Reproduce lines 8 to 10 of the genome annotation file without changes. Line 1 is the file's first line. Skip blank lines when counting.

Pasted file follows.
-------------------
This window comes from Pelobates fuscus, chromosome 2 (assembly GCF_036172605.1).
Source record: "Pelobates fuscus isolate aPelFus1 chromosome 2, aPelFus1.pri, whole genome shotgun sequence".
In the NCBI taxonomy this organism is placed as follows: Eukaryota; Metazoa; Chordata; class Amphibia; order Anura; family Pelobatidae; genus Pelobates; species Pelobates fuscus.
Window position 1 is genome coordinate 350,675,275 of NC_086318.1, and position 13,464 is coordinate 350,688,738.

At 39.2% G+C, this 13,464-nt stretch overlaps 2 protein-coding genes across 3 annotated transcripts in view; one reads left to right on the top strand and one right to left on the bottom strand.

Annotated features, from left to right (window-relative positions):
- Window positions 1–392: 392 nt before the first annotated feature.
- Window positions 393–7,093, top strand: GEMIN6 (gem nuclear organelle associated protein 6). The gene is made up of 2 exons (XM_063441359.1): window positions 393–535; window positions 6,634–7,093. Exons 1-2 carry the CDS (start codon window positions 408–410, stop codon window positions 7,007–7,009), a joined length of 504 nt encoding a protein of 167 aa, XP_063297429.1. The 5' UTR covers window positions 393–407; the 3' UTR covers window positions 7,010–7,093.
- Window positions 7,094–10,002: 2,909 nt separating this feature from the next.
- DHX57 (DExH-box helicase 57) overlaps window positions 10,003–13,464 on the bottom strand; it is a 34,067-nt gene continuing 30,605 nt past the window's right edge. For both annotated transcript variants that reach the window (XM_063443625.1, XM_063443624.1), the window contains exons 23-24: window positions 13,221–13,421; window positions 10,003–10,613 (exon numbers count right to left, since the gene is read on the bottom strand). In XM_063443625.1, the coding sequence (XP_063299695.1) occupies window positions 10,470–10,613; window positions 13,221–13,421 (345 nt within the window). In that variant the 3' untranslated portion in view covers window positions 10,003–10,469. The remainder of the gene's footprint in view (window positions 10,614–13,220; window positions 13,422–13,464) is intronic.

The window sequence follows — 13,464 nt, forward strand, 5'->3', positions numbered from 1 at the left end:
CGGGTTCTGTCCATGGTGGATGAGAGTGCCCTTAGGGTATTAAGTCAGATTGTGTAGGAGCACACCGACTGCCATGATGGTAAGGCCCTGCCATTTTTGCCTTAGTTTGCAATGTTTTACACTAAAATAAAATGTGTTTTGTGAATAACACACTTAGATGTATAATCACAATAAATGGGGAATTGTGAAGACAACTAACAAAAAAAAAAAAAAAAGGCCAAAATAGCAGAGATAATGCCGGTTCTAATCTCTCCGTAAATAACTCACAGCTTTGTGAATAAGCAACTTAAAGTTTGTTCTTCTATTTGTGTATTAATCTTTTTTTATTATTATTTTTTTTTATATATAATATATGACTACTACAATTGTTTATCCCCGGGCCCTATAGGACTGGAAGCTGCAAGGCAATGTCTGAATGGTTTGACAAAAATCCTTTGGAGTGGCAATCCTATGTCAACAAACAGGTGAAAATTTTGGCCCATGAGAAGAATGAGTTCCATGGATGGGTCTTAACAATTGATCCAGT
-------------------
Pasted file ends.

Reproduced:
- Window positions 393–7,093, top strand: GEMIN6 (gem nuclear organelle associated protein 6). The gene is made up of 2 exons (XM_063441359.1): window positions 393–535; window positions 6,634–7,093. Exons 1-2 carry the CDS (start codon window positions 408–410, stop codon window positions 7,007–7,009), a joined length of 504 nt encoding a protein of 167 aa, XP_063297429.1. The 5' UTR covers window positions 393–407; the 3' UTR covers window positions 7,010–7,093.
- Window positions 7,094–10,002: 2,909 nt separating this feature from the next.
- DHX57 (DExH-box helicase 57) overlaps window positions 10,003–13,464 on the bottom strand; it is a 34,067-nt gene continuing 30,605 nt past the window's right edge. For both annotated transcript variants that reach the window (XM_063443625.1, XM_063443624.1), the window contains exons 23-24: window positions 13,221–13,421; window positions 10,003–10,613 (exon numbers count right to left, since the gene is read on the bottom strand). In XM_063443625.1, the coding sequence (XP_063299695.1) occupies window positions 10,470–10,613; window positions 13,221–13,421 (345 nt within the window). In that variant the 3' untranslated portion in view covers window positions 10,003–10,469. The remainder of the gene's footprint in view (window positions 10,614–13,220; window positions 13,422–13,464) is intronic.